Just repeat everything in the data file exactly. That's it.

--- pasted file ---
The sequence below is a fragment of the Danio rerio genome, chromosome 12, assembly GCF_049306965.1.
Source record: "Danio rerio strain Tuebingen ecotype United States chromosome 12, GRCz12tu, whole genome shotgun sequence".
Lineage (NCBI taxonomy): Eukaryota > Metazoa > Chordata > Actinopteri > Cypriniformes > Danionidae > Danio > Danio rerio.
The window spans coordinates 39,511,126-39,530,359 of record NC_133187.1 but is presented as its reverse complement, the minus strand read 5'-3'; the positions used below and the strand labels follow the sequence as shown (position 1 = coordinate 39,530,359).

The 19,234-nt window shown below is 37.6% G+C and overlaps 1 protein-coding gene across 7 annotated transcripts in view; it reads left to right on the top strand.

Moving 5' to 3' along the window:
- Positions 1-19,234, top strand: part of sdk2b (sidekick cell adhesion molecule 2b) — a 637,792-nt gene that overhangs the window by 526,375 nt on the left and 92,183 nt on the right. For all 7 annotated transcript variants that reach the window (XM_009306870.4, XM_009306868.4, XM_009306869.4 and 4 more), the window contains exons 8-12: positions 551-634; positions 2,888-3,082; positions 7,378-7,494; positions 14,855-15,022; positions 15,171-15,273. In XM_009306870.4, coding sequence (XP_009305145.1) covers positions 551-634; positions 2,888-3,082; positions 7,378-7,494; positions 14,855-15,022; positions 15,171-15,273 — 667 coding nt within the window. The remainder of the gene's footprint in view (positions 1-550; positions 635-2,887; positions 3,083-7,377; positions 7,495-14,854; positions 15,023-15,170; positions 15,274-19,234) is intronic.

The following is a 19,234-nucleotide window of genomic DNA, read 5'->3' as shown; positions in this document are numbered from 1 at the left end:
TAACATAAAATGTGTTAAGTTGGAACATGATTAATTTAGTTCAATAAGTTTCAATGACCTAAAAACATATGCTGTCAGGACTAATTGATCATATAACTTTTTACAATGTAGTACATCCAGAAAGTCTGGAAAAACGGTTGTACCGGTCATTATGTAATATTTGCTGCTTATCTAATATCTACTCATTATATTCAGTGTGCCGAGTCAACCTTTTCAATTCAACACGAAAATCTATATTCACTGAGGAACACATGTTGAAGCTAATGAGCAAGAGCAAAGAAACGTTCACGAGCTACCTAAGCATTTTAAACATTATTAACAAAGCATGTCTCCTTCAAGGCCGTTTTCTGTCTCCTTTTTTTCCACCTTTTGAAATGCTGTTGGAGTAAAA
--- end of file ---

The sequence below is a fragment of the Danio rerio genome, chromosome 12, assembly GCF_049306965.1.
Source record: "Danio rerio strain Tuebingen ecotype United States chromosome 12, GRCz12tu, whole genome shotgun sequence".
Lineage (NCBI taxonomy): Eukaryota > Metazoa > Chordata > Actinopteri > Cypriniformes > Danionidae > Danio > Danio rerio.
The window spans coordinates 39,511,126-39,530,359 of record NC_133187.1 but is presented as its reverse complement, the minus strand read 5'-3'; the positions used below and the strand labels follow the sequence as shown (position 1 = coordinate 39,530,359).

The 19,234-nt window shown below is 37.6% G+C and overlaps 1 protein-coding gene across 7 annotated transcripts in view; it reads left to right on the top strand.

Moving 5' to 3' along the window:
- Positions 1-19,234, top strand: part of sdk2b (sidekick cell adhesion molecule 2b) — a 637,792-nt gene that overhangs the window by 526,375 nt on the left and 92,183 nt on the right. For all 7 annotated transcript variants that reach the window (XM_009306870.4, XM_009306868.4, XM_009306869.4 and 4 more), the window contains exons 8-12: positions 551-634; positions 2,888-3,082; positions 7,378-7,494; positions 14,855-15,022; positions 15,171-15,273. In XM_009306870.4, coding sequence (XP_009305145.1) covers positions 551-634; positions 2,888-3,082; positions 7,378-7,494; positions 14,855-15,022; positions 15,171-15,273 — 667 coding nt within the window. The remainder of the gene's footprint in view (positions 1-550; positions 635-2,887; positions 3,083-7,377; positions 7,495-14,854; positions 15,023-15,170; positions 15,274-19,234) is intronic.

The following is a 19,234-nucleotide window of genomic DNA, read 5'->3' as shown; positions in this document are numbered from 1 at the left end:
TAACATAAAATGTGTTAAGTTGGAACATGATTAATTTAGTTCAATAAGTTTCAATGACCTAAAAACATATGCTGTCAGGACTAATTGATCATATAACTTTTTACAATGTAGTACATCCAGAAAGTCTGGAAAAACGGTTGTACCGGTCATTATGTAATATTTGCTGCTTATCTAATATCTACTCATTATATTCAGTGTGCCGAGTCAACCTTTTCAATTCAACACGAAAATCTATATTCACTGAGGAACACATGTTGAAGCTAATGAGCAAGAGCAAAGAAACGTTCACGAGCTACCTAAGCATTTTAAACATTATTAACAAAGCATGTCTCCTTCAAGGCCGTTTTCTGTCTCCTTTTTTTCCACCTTTTGAAATGCTGTTGGAGTAAAA